But secondly, when we can't do essential acts, then we must, as I said, give up all goals in order to be able to do them, because no goal or set of goals can be chosen at the expense of performing any essential act; to do so is, as I said, to choose eternal frustration. Hence, if we are deprived of essential acts, their "importance" is infinite with respect to goals.

This is not to say that essential acts are the "most important of all." That would be to put them in same category as goals, and assume that they have a ranking in importance along with goals, except that they happen to be at the top. But this is not true, as I just got through saying, because in that case, we couldn't take them for granted, as we do, and as we legitimately do. To call essential acts "supremely important" makes them ends, not the starting-point we build from, and this refuses to recognize the reality of the situation. Furthermore, goals are given up for goals of greater importance, which means goals that lead me closer to my ideal self, or which increase my fulfillment. Essential acts are given up to avoid losing more essential acts, which means to avoid a decrease in my reality below the human zero. So the reason for giving one up in order to have another is exactly the opposite in the two categories of acts; and, as we saw in the discussion of the preceding point, there is no crossing of the categories in the direction of giving up essential acts to achieve goals; but the categories must be crossed when it is a question of giving up goals to keep or obtain essential acts.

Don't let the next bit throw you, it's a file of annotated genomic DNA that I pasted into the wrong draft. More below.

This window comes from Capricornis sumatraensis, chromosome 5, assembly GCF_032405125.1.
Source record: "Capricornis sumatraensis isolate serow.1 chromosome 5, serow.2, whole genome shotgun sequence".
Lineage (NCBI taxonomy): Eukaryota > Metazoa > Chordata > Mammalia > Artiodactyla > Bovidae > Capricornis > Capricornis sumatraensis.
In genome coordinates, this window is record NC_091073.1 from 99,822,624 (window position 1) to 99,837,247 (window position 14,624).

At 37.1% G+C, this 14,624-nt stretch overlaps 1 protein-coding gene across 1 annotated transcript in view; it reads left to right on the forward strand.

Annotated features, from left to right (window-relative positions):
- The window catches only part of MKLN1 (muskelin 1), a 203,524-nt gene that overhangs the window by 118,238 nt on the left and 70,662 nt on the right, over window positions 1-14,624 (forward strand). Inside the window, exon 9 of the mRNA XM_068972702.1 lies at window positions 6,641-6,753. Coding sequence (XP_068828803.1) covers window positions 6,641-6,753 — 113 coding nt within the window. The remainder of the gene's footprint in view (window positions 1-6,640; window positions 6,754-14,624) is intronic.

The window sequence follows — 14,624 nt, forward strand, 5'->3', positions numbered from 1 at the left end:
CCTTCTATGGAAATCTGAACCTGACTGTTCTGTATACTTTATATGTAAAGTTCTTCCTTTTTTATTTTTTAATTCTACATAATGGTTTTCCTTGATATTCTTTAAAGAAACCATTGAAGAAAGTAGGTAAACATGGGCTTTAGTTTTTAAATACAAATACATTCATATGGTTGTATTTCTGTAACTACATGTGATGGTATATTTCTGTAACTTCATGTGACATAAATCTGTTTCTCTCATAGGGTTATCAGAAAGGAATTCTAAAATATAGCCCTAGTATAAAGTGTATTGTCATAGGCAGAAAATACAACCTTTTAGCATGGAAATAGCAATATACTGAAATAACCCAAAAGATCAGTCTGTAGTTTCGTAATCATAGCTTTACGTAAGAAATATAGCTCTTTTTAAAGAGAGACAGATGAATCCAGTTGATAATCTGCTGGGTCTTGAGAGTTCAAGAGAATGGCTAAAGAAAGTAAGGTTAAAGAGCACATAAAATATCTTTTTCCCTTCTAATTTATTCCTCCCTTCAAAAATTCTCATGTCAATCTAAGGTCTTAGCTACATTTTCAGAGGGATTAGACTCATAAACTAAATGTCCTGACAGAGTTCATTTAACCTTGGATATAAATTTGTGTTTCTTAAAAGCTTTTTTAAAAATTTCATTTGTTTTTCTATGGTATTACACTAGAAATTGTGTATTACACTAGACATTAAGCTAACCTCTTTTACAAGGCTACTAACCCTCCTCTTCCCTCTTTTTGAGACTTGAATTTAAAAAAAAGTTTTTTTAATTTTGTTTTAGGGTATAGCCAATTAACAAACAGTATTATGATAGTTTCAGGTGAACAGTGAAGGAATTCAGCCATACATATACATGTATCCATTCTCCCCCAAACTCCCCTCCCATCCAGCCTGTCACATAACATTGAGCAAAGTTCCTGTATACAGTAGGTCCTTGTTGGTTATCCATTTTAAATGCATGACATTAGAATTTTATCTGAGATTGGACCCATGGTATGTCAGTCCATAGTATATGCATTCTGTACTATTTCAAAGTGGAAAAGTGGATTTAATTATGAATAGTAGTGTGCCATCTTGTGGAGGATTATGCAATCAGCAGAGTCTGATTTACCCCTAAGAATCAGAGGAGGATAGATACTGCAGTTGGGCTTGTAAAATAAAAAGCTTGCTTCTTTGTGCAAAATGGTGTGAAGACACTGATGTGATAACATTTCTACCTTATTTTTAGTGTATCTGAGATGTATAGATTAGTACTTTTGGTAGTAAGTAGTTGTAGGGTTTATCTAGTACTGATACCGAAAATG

This is another way of saying that importance is meaningless in relation to essential acts. They are neither "very important" nor "unimportant"; they are either more important than very important or less important than very unimportant--which is what I meant when I said that their "importance" is either infinity or zero. And since their ranking is exactly the opposite (increase in one case, greater deprivation in the other) then they should not be talked about as in any real sense the same, however much they might be some sort of mirror image of each other.

Conclusion 10: Essential acts and goals must not be classified with each other; they are in completely separate categories. Essential acts are essential, not important.